Proposals scaled back but still significant

At lunchtime today, Transport Secretary Philip Hammond told the House of Commons the scale of cuts to the coastguard service.

After extensive consultation following their original proposals, the extent of the cutbacks has been modified, but eight coastguard stations are still to be lost.

Eleven will stay, all operating on a 24-hour basis rather than the majority being part-time, as had originally been intended.

The UK’s Maritime Operations Centre will be sited between Southampton and Portsmouth.

A disaster recovery backup facility will be located at Dover, which will also act as a coastguard subcentre.

Further stations to stay are Falmouth in Cornwall, Milford Haven and Holyhead in Wales, Belfast for Northern Ireland, Stornoway in the Western Isles, Shetland, and Aberdeen on Scotland’s East Coast, Humber, and a smaller-scale station in London itself.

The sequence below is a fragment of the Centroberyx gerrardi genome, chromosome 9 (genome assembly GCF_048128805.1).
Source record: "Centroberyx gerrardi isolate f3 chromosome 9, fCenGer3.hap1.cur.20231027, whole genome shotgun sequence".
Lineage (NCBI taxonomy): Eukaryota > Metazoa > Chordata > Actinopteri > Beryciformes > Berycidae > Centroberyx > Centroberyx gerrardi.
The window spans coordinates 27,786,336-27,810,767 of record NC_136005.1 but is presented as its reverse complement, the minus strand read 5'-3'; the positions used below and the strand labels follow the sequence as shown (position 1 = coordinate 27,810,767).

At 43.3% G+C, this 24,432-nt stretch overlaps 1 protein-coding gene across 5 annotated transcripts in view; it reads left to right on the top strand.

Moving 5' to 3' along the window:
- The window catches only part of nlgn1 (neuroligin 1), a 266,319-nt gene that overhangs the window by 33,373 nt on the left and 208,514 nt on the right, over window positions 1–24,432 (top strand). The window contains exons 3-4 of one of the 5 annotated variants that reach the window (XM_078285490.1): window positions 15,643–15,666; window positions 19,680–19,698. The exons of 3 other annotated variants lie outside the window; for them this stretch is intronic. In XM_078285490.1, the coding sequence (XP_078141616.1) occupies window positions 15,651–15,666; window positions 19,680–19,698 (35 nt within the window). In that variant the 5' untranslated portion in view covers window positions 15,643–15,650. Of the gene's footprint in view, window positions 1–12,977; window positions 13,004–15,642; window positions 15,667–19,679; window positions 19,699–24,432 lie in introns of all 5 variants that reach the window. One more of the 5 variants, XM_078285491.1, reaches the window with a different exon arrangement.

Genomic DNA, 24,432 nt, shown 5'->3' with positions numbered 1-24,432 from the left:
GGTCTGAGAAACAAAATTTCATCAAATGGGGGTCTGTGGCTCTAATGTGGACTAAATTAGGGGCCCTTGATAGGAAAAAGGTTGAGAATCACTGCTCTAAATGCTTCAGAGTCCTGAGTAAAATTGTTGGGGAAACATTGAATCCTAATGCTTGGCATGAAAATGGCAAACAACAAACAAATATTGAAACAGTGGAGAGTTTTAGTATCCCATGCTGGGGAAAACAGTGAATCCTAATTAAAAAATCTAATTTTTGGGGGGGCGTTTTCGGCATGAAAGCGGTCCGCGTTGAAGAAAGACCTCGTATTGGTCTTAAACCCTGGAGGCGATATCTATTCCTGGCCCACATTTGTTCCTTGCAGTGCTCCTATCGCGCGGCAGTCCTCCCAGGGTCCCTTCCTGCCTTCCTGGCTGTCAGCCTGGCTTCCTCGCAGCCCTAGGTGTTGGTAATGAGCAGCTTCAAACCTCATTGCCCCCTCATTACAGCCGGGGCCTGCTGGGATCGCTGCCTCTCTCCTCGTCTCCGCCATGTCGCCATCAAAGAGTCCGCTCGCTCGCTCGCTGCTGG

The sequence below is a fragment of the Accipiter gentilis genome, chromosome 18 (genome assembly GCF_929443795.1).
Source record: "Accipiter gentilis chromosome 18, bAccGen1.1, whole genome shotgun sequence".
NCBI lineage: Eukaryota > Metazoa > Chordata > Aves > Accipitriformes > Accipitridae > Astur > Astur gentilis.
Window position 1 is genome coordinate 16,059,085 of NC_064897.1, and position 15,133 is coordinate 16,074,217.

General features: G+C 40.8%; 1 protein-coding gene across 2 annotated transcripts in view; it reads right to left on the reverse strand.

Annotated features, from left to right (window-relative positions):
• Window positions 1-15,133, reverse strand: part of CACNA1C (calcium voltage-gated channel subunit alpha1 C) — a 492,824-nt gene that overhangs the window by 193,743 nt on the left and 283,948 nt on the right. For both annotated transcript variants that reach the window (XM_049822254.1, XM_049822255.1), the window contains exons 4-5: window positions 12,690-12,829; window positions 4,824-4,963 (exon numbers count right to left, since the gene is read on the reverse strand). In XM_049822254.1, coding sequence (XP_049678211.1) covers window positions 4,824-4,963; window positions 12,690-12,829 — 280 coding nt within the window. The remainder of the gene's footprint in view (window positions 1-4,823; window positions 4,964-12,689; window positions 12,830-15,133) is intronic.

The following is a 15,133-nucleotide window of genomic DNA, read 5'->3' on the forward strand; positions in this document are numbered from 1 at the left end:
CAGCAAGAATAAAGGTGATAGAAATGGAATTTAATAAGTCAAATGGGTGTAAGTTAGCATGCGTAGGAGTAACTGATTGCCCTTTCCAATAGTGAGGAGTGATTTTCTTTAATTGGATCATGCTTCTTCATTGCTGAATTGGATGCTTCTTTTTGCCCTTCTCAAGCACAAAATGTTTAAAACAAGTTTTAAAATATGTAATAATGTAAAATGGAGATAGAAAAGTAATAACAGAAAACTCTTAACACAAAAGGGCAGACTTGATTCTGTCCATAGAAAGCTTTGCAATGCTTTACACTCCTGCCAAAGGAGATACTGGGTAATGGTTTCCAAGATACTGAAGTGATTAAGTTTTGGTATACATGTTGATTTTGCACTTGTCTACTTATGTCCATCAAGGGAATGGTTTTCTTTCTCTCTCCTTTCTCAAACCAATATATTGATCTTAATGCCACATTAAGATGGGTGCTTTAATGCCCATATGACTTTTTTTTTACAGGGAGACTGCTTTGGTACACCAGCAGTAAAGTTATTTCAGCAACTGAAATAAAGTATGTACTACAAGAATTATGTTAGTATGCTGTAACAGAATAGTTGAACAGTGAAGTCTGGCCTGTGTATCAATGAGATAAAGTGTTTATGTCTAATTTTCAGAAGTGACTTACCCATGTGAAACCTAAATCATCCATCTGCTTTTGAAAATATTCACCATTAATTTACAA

Stations getting the axe are Portland in Dorset, Swansea in Wales, Liverpool, Clyde and Forth in Scotland, Great Yarmouth and the Thames station in Essex.

The minister said that the second stage of the consultation, which was mooted in June, will solely be to discuss parts of the proposals that differ from the original. Decisions now made will not be further reappraised.